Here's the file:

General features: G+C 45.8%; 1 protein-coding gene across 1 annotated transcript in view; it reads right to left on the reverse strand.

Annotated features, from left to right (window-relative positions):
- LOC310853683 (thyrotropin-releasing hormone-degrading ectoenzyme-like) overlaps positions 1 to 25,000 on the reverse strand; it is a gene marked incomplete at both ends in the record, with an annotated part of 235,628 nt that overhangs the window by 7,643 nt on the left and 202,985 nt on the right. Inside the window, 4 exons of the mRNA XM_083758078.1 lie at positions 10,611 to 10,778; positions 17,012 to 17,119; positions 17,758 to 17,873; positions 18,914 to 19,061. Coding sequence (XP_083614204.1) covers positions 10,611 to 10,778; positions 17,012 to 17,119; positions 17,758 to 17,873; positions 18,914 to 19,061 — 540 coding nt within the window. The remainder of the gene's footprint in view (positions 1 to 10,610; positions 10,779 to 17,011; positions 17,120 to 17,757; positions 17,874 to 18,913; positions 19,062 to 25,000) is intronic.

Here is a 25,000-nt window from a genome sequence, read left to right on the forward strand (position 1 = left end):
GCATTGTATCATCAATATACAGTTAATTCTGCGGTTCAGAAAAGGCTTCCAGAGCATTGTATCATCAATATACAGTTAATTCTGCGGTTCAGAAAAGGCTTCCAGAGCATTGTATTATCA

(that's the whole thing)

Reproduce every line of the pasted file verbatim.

General features: G+C 45.8%; 1 protein-coding gene across 1 annotated transcript in view; it reads right to left on the reverse strand.

Annotated features, from left to right (window-relative positions):
- LOC310853683 (thyrotropin-releasing hormone-degrading ectoenzyme-like) overlaps positions 1 to 25,000 on the reverse strand; it is a gene marked incomplete at both ends in the record, with an annotated part of 235,628 nt that overhangs the window by 7,643 nt on the left and 202,985 nt on the right. Inside the window, 4 exons of the mRNA XM_083758078.1 lie at positions 10,611 to 10,778; positions 17,012 to 17,119; positions 17,758 to 17,873; positions 18,914 to 19,061. Coding sequence (XP_083614204.1) covers positions 10,611 to 10,778; positions 17,012 to 17,119; positions 17,758 to 17,873; positions 18,914 to 19,061 — 540 coding nt within the window. The remainder of the gene's footprint in view (positions 1 to 10,610; positions 10,779 to 17,011; positions 17,120 to 17,757; positions 17,874 to 18,913; positions 19,062 to 25,000) is intronic.

Here is a 25,000-nt window from a genome sequence, read left to right on the forward strand (position 1 = left end):
GCATTGTATCATCAATATACAGTTAATTCTGCGGTTCAGAAAAGGCTTCCAGAGCATTGTATCATCAATATACAGTTAATTCTGCGGTTCAGAAAAGGCTTCCAGAGCATTGTATTATCA